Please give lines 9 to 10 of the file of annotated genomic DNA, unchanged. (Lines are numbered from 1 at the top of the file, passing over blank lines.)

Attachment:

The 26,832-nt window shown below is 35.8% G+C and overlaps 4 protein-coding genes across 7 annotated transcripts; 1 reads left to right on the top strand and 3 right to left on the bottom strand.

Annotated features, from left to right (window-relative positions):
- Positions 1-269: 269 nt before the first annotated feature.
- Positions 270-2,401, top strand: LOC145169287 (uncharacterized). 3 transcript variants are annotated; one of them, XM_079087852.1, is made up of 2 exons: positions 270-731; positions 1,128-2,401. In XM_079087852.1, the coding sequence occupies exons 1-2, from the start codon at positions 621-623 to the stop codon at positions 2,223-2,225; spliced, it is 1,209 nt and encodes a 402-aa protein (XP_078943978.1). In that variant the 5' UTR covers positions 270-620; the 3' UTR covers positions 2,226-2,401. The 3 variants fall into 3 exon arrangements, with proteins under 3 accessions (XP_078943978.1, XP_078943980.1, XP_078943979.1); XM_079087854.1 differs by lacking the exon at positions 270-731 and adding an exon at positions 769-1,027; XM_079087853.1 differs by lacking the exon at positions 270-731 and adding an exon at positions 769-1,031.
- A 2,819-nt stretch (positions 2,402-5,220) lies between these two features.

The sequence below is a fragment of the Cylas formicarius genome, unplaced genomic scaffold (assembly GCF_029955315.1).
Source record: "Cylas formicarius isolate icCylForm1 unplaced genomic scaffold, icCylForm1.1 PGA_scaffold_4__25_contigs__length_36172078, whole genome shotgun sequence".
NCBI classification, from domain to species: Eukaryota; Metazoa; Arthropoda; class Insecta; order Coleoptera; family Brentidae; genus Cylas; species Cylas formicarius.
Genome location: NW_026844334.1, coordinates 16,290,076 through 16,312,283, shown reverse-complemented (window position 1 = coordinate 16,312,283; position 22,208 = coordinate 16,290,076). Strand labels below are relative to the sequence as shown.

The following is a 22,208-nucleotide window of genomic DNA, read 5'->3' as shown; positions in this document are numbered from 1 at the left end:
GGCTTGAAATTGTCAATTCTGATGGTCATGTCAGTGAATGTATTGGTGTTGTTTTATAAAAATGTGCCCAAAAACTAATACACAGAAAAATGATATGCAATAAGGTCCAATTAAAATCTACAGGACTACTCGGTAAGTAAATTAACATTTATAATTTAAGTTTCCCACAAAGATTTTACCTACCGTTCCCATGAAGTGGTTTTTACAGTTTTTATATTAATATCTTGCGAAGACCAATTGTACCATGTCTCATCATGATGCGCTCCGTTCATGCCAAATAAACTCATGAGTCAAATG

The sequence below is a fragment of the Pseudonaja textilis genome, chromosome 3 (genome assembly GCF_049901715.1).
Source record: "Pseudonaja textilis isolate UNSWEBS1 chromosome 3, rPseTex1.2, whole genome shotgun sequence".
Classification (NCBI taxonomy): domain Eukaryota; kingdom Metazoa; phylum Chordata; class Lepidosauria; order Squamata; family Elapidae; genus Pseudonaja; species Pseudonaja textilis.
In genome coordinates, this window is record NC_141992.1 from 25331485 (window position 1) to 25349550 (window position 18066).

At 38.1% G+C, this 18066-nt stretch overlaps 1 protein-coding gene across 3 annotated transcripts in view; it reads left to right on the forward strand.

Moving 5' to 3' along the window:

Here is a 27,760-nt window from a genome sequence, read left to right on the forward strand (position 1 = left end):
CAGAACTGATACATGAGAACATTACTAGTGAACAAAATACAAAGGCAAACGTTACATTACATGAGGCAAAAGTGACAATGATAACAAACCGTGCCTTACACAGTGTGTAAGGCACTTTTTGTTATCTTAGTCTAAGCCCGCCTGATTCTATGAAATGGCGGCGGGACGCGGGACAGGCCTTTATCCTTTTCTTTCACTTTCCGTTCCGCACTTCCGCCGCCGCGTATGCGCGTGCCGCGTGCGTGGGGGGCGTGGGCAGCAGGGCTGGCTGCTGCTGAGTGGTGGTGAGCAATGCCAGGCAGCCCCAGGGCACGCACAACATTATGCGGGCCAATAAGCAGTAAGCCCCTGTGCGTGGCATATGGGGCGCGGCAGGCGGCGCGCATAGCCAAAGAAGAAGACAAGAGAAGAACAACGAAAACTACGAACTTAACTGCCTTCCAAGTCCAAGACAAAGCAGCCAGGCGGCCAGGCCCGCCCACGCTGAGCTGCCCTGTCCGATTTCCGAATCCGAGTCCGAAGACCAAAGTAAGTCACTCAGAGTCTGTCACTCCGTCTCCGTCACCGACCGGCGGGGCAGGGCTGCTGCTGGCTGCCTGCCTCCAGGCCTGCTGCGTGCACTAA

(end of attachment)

Genome location: NW_026844334.1, coordinates 16,290,076 through 16,312,283, shown reverse-complemented (window position 1 = coordinate 16,312,283; position 22,208 = coordinate 16,290,076). Strand labels below are relative to the sequence as shown.

The following is a 22,208-nucleotide window of genomic DNA, read 5'->3' as shown; positions in this document are numbered from 1 at the left end: